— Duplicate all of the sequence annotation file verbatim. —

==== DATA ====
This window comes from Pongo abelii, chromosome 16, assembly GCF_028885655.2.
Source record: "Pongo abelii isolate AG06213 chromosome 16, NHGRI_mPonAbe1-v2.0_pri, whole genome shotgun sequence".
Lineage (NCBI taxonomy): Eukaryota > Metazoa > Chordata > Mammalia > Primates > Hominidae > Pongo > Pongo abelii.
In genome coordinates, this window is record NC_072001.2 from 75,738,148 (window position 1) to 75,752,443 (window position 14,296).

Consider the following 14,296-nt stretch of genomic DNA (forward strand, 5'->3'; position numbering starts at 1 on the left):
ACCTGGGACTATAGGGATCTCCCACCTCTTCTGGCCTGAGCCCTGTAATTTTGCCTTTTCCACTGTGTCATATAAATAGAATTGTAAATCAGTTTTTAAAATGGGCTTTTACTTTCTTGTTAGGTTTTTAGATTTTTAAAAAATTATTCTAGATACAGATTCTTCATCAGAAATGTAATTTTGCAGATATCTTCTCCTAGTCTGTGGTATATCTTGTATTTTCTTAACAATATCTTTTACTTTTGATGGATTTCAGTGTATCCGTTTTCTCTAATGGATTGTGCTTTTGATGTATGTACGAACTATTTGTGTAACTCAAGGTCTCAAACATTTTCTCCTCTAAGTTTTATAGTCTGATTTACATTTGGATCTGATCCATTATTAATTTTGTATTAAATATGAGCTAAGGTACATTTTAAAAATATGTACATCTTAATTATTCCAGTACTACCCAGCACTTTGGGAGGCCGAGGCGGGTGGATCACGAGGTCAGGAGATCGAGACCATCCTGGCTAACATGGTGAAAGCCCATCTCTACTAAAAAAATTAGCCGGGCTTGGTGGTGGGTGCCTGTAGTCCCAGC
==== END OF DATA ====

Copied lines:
This window comes from Pongo abelii, chromosome 16, assembly GCF_028885655.2.
Source record: "Pongo abelii isolate AG06213 chromosome 16, NHGRI_mPonAbe1-v2.0_pri, whole genome shotgun sequence".
Lineage (NCBI taxonomy): Eukaryota > Metazoa > Chordata > Mammalia > Primates > Hominidae > Pongo > Pongo abelii.
In genome coordinates, this window is record NC_072001.2 from 75,738,148 (window position 1) to 75,752,443 (window position 14,296).

Consider the following 14,296-nt stretch of genomic DNA (forward strand, 5'->3'; position numbering starts at 1 on the left):
ACCTGGGACTATAGGGATCTCCCACCTCTTCTGGCCTGAGCCCTGTAATTTTGCCTTTTCCACTGTGTCATATAAATAGAATTGTAAATCAGTTTTTAAAATGGGCTTTTACTTTCTTGTTAGGTTTTTAGATTTTTAAAAAATTATTCTAGATACAGATTCTTCATCAGAAATGTAATTTTGCAGATATCTTCTCCTAGTCTGTGGTATATCTTGTATTTTCTTAACAATATCTTTTACTTTTGATGGATTTCAGTGTATCCGTTTTCTCTAATGGATTGTGCTTTTGATGTATGTACGAACTATTTGTGTAACTCAAGGTCTCAAACATTTTCTCCTCTAAGTTTTATAGTCTGATTTACATTTGGATCTGATCCATTATTAATTTTGTATTAAATATGAGCTAAGGTACATTTTAAAAATATGTACATCTTAATTATTCCAGTACTACCCAGCACTTTGGGAGGCCGAGGCGGGTGGATCACGAGGTCAGGAGATCGAGACCATCCTGGCTAACATGGTGAAAGCCCATCTCTACTAAAAAAATTAGCCGGGCTTGGTGGTGGGTGCCTGTAGTCCCAGC